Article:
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|Title:||Assessment of developmental neurotoxicity induced by chemical mixtures using an adverse outcome pathway concept|
|Authors:||PISTOLLATO FRANCESCA; MENDOZA EMILIO; CARPI DONATELLA; BOPP STEPHANIE; NUNES CAROLINA; WORTH ANDREW; PRICE ANNA|
|Citation:||ENVIRONMENTAL HEALTH vol. 19 no. 23 p. 1-26|
|Type:||Articles in periodicals and books|
|Abstract:||Background: In light of the vulnerability of the developing brain, mixture risk assessment (MRA) for the evaluation of developmental neurotoxicity (DNT) should be implemented, since infants and children are co-exposed to more than one chemical at a time. One possible approach to tackle MRA could be to cluster DNT chemicals in a mixture on the basis of their mode of action (MoA) into 'similar' and 'dissimilar', but still contributing to the same adverse outcome, and anchor DNT assays to common key events (CKEs) identified in DNT-specific adverse outcome pathways (AOPs). Moreover, the use of human in vitro models, such as induced pluripotent stem cell (hiPSC)-derived neuronal and glial cultures would enable mechanistic understanding of chemically-induced adverse effects, avoiding species extrapolation. Methods: HiPSC-derived neural progenitors differentiated into mixed cultures of neurons and astrocytes were used to assess the effects of acute (3 days) and repeated dose (14 days) treatments with single chemicals and in mixtures belonging to different classes (i.e., lead(II) chloride and methylmercury chloride (heavy metals), chlorpyrifos (pesticide), bisphenol A (organic compound and endocrine disrupter), valproic acid (drug), and PCB138 (persistent organic pollutant and endocrine disrupter), which are associated with cognitive deficits, including learning and memory impairment in children. Selected chemicals were grouped based on their mode of action (MoA) into 'similar' and 'dissimilar' MoA compounds and their effects on synaptogenesis, neurite outgrowth, and brain derived neurotrophic factor (BDNF) protein levels, identified as CKEs in currently available AOPs relevant to DNT, were evaluated by immunocytochemistry and high content imaging analysis. Results: Chemicals working through similar MoA (i.e., alterations of BDNF levels), at concentrations causing no or very low cytotoxicity (IC5), induce DNT effects in mixtures, as shown by increased number of neurons, impairment of neurite outgrowth and synaptogenesis (the most sensitive endpoint as confirmed by mathematical modelling) and increase of BDNF levels, to a certain extent reproducing autism-like cellular changes observed in the brain of autistic children. Conclusions: Our findings suggest that the use of human iPSC-derived mixed neuronal/glial cultures applied to a battery of assays anchored to key events of an AOP network represents a valuable approach to identify mixtures of chemicals with potential to cause learning and memory impairment in children.|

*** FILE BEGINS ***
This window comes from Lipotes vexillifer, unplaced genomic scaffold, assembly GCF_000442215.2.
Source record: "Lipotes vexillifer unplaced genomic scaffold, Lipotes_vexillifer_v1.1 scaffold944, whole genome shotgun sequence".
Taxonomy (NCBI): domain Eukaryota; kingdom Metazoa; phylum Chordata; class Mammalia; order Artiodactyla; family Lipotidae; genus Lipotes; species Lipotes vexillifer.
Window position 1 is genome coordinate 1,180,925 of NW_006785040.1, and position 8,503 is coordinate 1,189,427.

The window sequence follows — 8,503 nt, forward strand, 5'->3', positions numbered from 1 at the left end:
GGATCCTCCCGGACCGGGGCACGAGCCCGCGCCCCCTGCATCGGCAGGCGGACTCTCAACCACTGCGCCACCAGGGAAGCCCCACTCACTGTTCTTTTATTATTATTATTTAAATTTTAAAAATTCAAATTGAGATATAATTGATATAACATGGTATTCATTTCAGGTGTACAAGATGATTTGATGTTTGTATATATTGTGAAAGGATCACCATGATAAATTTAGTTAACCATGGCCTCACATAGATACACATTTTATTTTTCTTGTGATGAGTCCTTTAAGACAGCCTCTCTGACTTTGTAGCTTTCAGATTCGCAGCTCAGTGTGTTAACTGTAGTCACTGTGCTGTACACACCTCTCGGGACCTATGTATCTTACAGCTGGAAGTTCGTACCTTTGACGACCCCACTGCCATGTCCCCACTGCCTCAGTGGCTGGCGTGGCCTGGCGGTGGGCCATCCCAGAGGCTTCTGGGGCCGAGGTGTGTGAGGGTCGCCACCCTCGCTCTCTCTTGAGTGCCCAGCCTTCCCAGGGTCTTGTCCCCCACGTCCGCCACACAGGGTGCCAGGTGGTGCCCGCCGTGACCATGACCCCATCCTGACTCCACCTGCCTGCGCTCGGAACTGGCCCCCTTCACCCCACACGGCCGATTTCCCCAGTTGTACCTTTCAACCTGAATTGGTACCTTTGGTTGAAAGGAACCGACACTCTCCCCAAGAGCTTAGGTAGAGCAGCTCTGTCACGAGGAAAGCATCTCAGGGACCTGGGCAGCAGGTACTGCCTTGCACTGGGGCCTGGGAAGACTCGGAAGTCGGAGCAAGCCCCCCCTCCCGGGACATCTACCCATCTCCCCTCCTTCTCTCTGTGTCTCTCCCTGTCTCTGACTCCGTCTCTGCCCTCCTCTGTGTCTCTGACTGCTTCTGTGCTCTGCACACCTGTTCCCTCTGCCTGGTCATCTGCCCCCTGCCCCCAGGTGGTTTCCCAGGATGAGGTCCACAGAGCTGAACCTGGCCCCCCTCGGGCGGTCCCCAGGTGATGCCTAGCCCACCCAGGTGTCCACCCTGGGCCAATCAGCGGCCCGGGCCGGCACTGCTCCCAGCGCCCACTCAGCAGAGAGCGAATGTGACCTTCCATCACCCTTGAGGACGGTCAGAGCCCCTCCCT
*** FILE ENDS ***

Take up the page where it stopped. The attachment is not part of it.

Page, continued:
|JRC Directorate:||Health, Consumers and Reference Materials|
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